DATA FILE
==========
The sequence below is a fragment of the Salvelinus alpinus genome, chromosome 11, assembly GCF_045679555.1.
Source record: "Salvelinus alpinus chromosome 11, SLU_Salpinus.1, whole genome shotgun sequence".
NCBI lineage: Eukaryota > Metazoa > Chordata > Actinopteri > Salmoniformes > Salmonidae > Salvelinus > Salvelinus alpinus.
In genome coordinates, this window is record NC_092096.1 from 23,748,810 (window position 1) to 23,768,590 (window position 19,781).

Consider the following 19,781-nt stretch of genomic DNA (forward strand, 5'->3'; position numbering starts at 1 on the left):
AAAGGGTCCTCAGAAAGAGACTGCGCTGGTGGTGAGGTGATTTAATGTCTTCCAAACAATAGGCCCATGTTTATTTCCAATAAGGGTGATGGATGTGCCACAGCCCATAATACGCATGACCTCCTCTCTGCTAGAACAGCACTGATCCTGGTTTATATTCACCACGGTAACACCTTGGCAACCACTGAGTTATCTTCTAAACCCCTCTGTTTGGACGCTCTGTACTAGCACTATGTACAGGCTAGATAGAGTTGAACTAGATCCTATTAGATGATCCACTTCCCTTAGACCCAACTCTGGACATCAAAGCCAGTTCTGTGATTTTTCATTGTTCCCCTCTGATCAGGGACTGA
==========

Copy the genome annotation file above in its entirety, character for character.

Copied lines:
The sequence below is a fragment of the Salvelinus alpinus genome, chromosome 11, assembly GCF_045679555.1.
Source record: "Salvelinus alpinus chromosome 11, SLU_Salpinus.1, whole genome shotgun sequence".
NCBI lineage: Eukaryota > Metazoa > Chordata > Actinopteri > Salmoniformes > Salmonidae > Salvelinus > Salvelinus alpinus.
In genome coordinates, this window is record NC_092096.1 from 23,748,810 (window position 1) to 23,768,590 (window position 19,781).

Consider the following 19,781-nt stretch of genomic DNA (forward strand, 5'->3'; position numbering starts at 1 on the left):
AAAGGGTCCTCAGAAAGAGACTGCGCTGGTGGTGAGGTGATTTAATGTCTTCCAAACAATAGGCCCATGTTTATTTCCAATAAGGGTGATGGATGTGCCACAGCCCATAATACGCATGACCTCCTCTCTGCTAGAACAGCACTGATCCTGGTTTATATTCACCACGGTAACACCTTGGCAACCACTGAGTTATCTTCTAAACCCCTCTGTTTGGACGCTCTGTACTAGCACTATGTACAGGCTAGATAGAGTTGAACTAGATCCTATTAGATGATCCACTTCCCTTAGACCCAACTCTGGACATCAAAGCCAGTTCTGTGATTTTTCATTGTTCCCCTCTGATCAGGGACTGA